The Uninteresting Chronicles of a High School Student

January 8, 2010

Breaking news: Leftovers now worth more than fresh food

Being a slow Friday with nothing especially controversial or technical to rant about, I decided to take a look at my day and rant about the miscellaneous things in life. Since a post about creationism or Scientology would probably lead to a dead Excel before the next morning, I must resort to the alternative of discussing a more plebeian issue: the school lunch.

While cookies haven’t murdered people at my school yet, the quality and composition of food certainly brings worry: half of the meat patties are rare at the core, leftovers continue to be sold week after week until they are completely gone, and nut products are sold without any warning. An unaware allergic student could very well purchase a walnut salad or peanut-butter sandwich and plunge into sickness, and will probably be dead before the end of the day.

Death. Apparently.

Now, I’m not saying that schools should panic and start evacuating students after sighting a single peanut on the floor, but it might help to label walnuts as, I don’t know, WALNUTS, instead of “vegetables”. Why tree nuts are considered vegetables by the school is unclear.

Next in line: salmonella E. coli cholera shigella staphylococcus aureus listeria… screw it.

Raw meat (which apparently has its own wikipedia article), is a potential carrier for a large assortment of bacterial pathogens. While they are normally killed by high temperatures, poor cooking could still leave alive a lethal potpourri of bacteria in the half-rare meat. Now, bacteria don’t particularly care about what you’re allergic to; just because you’re invincible to a bar of snickers doesn’t mean you’ll be safe from school beef full of cow dung that no one ever recalls. From that article:

“Officials estimate that about 37 million pounds of the recalled beef went to school programs, but they believe most of the meat probably has already been eaten. They may pose a higher risk of contamination from E. coli, salmonella or mad cow disease because they typically wallow in feces.”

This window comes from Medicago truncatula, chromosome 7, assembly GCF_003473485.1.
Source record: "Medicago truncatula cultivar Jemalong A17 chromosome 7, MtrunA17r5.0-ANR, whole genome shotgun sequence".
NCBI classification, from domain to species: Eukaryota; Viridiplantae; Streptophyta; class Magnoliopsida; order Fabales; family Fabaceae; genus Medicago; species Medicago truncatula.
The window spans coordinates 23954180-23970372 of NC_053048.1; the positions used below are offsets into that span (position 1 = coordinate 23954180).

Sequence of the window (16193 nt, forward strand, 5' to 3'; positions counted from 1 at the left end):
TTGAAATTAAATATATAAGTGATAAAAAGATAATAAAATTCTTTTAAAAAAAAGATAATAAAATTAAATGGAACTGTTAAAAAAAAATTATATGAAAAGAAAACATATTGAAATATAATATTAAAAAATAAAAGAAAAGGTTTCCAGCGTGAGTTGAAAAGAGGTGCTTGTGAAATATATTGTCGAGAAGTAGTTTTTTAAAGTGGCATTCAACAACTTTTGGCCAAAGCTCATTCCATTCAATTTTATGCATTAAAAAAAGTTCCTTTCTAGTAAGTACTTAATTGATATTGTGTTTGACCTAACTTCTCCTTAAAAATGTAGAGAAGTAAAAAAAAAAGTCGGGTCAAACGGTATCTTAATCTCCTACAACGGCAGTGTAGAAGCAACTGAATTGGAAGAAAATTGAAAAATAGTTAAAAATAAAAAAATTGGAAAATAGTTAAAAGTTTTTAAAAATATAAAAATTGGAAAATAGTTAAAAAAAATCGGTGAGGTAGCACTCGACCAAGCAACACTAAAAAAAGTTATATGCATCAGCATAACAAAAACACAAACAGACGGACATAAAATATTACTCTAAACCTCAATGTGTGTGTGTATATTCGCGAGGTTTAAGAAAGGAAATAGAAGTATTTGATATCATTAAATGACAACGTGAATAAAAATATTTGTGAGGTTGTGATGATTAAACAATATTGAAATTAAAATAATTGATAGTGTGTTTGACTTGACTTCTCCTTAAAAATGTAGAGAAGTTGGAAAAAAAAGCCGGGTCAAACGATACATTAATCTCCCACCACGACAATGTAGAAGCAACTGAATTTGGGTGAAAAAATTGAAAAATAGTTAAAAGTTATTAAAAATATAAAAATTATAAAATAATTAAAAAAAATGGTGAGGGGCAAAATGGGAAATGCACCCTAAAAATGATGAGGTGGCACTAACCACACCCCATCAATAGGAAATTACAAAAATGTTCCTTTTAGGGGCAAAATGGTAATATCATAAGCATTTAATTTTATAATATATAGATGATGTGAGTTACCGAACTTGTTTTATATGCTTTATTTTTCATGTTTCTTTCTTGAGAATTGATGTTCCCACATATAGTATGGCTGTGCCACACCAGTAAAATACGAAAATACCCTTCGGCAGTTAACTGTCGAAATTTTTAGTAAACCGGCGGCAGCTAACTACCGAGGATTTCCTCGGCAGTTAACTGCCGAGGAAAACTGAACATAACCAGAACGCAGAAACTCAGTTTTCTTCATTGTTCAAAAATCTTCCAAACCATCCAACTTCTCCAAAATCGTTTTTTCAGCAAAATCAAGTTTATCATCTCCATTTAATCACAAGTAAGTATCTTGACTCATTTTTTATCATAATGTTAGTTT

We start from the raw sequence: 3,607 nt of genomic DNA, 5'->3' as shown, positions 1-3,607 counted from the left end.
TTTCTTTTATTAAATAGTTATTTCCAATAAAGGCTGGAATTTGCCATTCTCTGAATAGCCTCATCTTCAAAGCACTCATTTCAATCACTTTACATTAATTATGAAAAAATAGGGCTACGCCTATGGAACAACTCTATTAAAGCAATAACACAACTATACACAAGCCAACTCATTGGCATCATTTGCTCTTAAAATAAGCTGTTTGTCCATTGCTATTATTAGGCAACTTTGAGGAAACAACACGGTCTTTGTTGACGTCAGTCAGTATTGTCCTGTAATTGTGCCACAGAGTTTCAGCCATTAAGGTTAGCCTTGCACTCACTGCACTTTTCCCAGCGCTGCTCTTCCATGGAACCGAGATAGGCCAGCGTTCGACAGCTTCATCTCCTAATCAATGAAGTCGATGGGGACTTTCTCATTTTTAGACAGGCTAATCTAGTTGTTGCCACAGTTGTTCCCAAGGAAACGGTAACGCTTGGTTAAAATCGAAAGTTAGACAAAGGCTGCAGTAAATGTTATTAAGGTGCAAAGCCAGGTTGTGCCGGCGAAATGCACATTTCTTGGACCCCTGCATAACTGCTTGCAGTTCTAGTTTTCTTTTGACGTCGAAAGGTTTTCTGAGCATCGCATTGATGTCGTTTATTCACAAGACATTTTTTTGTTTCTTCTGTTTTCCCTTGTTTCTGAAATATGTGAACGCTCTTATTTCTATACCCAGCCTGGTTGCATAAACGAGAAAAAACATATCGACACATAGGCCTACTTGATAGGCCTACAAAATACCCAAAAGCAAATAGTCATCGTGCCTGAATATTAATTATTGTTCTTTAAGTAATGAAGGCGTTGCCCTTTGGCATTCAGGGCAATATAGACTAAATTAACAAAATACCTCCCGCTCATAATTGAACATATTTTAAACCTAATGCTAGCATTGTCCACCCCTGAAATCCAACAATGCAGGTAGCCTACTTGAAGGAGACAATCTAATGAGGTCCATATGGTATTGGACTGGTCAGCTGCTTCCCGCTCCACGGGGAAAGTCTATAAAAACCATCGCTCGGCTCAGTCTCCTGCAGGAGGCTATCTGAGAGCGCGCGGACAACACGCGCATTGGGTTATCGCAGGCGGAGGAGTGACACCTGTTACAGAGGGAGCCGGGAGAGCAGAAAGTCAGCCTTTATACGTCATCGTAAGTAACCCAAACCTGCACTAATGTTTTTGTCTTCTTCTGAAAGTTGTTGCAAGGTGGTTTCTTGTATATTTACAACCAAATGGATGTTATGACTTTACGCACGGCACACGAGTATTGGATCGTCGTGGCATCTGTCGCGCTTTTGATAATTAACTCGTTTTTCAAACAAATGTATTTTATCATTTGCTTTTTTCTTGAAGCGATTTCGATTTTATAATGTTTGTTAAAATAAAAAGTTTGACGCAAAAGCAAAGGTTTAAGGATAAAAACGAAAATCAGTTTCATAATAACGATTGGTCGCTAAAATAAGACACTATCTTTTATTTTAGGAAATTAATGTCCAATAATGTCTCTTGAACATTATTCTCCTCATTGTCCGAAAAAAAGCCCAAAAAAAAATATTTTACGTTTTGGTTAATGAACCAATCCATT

Well, shit.

When I asked one of the cafeteria managers to replace a burger whose patty was still completely pink and cold on the inside, I was told to “get the hell out of here”. When I realized that my burger was not replaced in the process of getting the hell out of there, I went back in to purchase another hamburger. The same manager who was now cashier decided to charge me for two lunches since I “can’t prove” that I bought the rare burger which I was still holding.

Going to the kitchen to protest resulted in me being laughed at in Spanish and zero replaced burgers.

Screw it. I’ll just buy from McDonalds, decidedly healthier than the school lunch.

And of course, back to the title of this post: leftovers. While not usually lethal, it is generally accepted that everything besides sherry goes bad when you leave it in your basement for weeks. My school, on the other hand, seems to believe that food quality actually increases when left overnight, completely nullifying thousands of years of human experience. Something worth $2.00 on Monday is sold at $3.25 on Tuesday as a “premium”. They seem to be onto something too, apparently, since the completely unsold foods began to disappear slowly after the price raise. It must be because leftovers are superior in quality! That “premium” thing must not have had anything to do with buyer psychology. Turkey burgers seem to retain their newfound value for extended periods of time, selling at the same frozen price of $3.25 two weeks after their initial spike, while corn dogs seem to double in price every week, the price going from $1.00 to $2.00 to $4.00 before it was completely gone.

Readers, take note of what school has taught us! In the future immediately shove dinner in the freezer and wait a day before serving. Preferably a week. Or two weeks.

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1 Comment »

  1. my school does the same thing, but with cookies. I can not tell you how disappointing it is to buy a cookie only to discover that the entire thing is slightly cooked dough which tastes of eggs and has been goofied with the chips so that the chocolate can not even be salvaged (actually, I can tell you. It feels bad.). I’ve never attempted to protest the treatment, but, judging by your experience, it seems a tad pointless.

    I suppose my cookieless life will have to continue as it is.

    Comment by Tea — January 10, 2010 @ 3:17 pm


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